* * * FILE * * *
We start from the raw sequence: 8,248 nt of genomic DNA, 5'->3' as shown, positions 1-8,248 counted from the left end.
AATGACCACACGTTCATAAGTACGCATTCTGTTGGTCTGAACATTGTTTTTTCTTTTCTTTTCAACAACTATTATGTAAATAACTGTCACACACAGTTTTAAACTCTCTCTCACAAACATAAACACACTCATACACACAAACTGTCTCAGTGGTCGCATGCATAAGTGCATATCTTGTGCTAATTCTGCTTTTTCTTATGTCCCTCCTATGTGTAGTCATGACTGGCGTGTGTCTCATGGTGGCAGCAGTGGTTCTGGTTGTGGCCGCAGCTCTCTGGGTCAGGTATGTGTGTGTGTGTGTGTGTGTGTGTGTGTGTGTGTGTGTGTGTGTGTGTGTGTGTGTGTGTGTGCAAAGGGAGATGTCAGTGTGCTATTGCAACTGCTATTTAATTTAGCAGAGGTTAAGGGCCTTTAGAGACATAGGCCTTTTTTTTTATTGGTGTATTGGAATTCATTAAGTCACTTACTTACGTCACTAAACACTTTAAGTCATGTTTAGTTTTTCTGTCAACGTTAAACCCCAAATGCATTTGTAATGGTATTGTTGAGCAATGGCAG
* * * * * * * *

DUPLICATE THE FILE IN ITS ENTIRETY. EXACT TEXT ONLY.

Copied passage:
We start from the raw sequence: 8,248 nt of genomic DNA, 5'->3' as shown, positions 1-8,248 counted from the left end.
AATGACCACACGTTCATAAGTACGCATTCTGTTGGTCTGAACATTGTTTTTTCTTTTCTTTTCAACAACTATTATGTAAATAACTGTCACACACAGTTTTAAACTCTCTCTCACAAACATAAACACACTCATACACACAAACTGTCTCAGTGGTCGCATGCATAAGTGCATATCTTGTGCTAATTCTGCTTTTTCTTATGTCCCTCCTATGTGTAGTCATGACTGGCGTGTGTCTCATGGTGGCAGCAGTGGTTCTGGTTGTGGCCGCAGCTCTCTGGGTCAGGTATGTGTGTGTGTGTGTGTGTGTGTGTGTGTGTGTGTGTGTGTGTGTGTGTGTGTGTGTGTGTGTGCAAAGGGAGATGTCAGTGTGCTATTGCAACTGCTATTTAATTTAGCAGAGGTTAAGGGCCTTTAGAGACATAGGCCTTTTTTTTTATTGGTGTATTGGAATTCATTAAGTCACTTACTTACGTCACTAAACACTTTAAGTCATGTTTAGTTTTTCTGTCAACGTTAAACCCCAAATGCATTTGTAATGGTATTGTTGAGCAATGGCAG